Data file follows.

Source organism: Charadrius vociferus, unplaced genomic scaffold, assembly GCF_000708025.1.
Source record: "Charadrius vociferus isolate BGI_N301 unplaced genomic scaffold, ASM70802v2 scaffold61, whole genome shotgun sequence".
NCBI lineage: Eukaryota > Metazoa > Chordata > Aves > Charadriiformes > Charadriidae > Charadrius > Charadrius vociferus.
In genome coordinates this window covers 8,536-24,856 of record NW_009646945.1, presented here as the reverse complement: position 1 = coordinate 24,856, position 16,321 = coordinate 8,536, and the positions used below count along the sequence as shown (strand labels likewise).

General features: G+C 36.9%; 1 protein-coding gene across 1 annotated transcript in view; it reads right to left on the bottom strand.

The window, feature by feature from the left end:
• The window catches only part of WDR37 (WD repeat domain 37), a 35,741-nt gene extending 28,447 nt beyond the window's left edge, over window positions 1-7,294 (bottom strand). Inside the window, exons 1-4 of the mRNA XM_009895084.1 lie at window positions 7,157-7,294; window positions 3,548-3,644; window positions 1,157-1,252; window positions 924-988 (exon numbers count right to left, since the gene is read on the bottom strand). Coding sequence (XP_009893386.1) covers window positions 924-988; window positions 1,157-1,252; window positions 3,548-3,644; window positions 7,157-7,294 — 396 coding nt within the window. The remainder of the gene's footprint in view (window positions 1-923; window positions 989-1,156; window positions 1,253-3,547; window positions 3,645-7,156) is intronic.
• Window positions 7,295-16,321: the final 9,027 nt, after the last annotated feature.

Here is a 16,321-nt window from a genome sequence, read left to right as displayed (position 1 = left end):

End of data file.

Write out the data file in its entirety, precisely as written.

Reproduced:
Source organism: Charadrius vociferus, unplaced genomic scaffold, assembly GCF_000708025.1.
Source record: "Charadrius vociferus isolate BGI_N301 unplaced genomic scaffold, ASM70802v2 scaffold61, whole genome shotgun sequence".
NCBI lineage: Eukaryota > Metazoa > Chordata > Aves > Charadriiformes > Charadriidae > Charadrius > Charadrius vociferus.
In genome coordinates this window covers 8,536-24,856 of record NW_009646945.1, presented here as the reverse complement: position 1 = coordinate 24,856, position 16,321 = coordinate 8,536, and the positions used below count along the sequence as shown (strand labels likewise).

General features: G+C 36.9%; 1 protein-coding gene across 1 annotated transcript in view; it reads right to left on the bottom strand.

The window, feature by feature from the left end:
• The window catches only part of WDR37 (WD repeat domain 37), a 35,741-nt gene extending 28,447 nt beyond the window's left edge, over window positions 1-7,294 (bottom strand). Inside the window, exons 1-4 of the mRNA XM_009895084.1 lie at window positions 7,157-7,294; window positions 3,548-3,644; window positions 1,157-1,252; window positions 924-988 (exon numbers count right to left, since the gene is read on the bottom strand). Coding sequence (XP_009893386.1) covers window positions 924-988; window positions 1,157-1,252; window positions 3,548-3,644; window positions 7,157-7,294 — 396 coding nt within the window. The remainder of the gene's footprint in view (window positions 1-923; window positions 989-1,156; window positions 1,253-3,547; window positions 3,645-7,156) is intronic.
• Window positions 7,295-16,321: the final 9,027 nt, after the last annotated feature.

Here is a 16,321-nt window from a genome sequence, read left to right as displayed (position 1 = left end):